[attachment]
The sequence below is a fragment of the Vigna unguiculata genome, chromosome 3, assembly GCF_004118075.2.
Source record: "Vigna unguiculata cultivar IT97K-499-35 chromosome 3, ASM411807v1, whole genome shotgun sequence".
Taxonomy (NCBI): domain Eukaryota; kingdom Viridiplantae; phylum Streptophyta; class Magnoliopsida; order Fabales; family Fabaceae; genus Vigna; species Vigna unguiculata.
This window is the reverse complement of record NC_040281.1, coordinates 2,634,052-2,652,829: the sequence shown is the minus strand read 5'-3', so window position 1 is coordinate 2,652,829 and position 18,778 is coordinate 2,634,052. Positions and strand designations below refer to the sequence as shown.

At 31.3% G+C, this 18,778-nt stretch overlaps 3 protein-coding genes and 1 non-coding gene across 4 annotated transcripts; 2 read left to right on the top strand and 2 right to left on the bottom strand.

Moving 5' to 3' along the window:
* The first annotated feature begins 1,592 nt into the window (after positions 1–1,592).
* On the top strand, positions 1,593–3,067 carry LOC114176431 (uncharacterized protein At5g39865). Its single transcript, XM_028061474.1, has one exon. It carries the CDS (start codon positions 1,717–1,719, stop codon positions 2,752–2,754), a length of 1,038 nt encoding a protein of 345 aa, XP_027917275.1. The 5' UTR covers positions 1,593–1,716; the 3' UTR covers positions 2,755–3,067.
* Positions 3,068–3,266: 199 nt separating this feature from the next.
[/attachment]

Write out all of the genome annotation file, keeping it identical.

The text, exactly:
The sequence below is a fragment of the Vigna unguiculata genome, chromosome 3, assembly GCF_004118075.2.
Source record: "Vigna unguiculata cultivar IT97K-499-35 chromosome 3, ASM411807v1, whole genome shotgun sequence".
Taxonomy (NCBI): domain Eukaryota; kingdom Viridiplantae; phylum Streptophyta; class Magnoliopsida; order Fabales; family Fabaceae; genus Vigna; species Vigna unguiculata.
This window is the reverse complement of record NC_040281.1, coordinates 2,634,052-2,652,829: the sequence shown is the minus strand read 5'-3', so window position 1 is coordinate 2,652,829 and position 18,778 is coordinate 2,634,052. Positions and strand designations below refer to the sequence as shown.

At 31.3% G+C, this 18,778-nt stretch overlaps 3 protein-coding genes and 1 non-coding gene across 4 annotated transcripts; 2 read left to right on the top strand and 2 right to left on the bottom strand.

Moving 5' to 3' along the window:
* The first annotated feature begins 1,592 nt into the window (after positions 1–1,592).
* On the top strand, positions 1,593–3,067 carry LOC114176431 (uncharacterized protein At5g39865). Its single transcript, XM_028061474.1, has one exon. It carries the CDS (start codon positions 1,717–1,719, stop codon positions 2,752–2,754), a length of 1,038 nt encoding a protein of 345 aa, XP_027917275.1. The 5' UTR covers positions 1,593–1,716; the 3' UTR covers positions 2,755–3,067.
* Positions 3,068–3,266: 199 nt separating this feature from the next.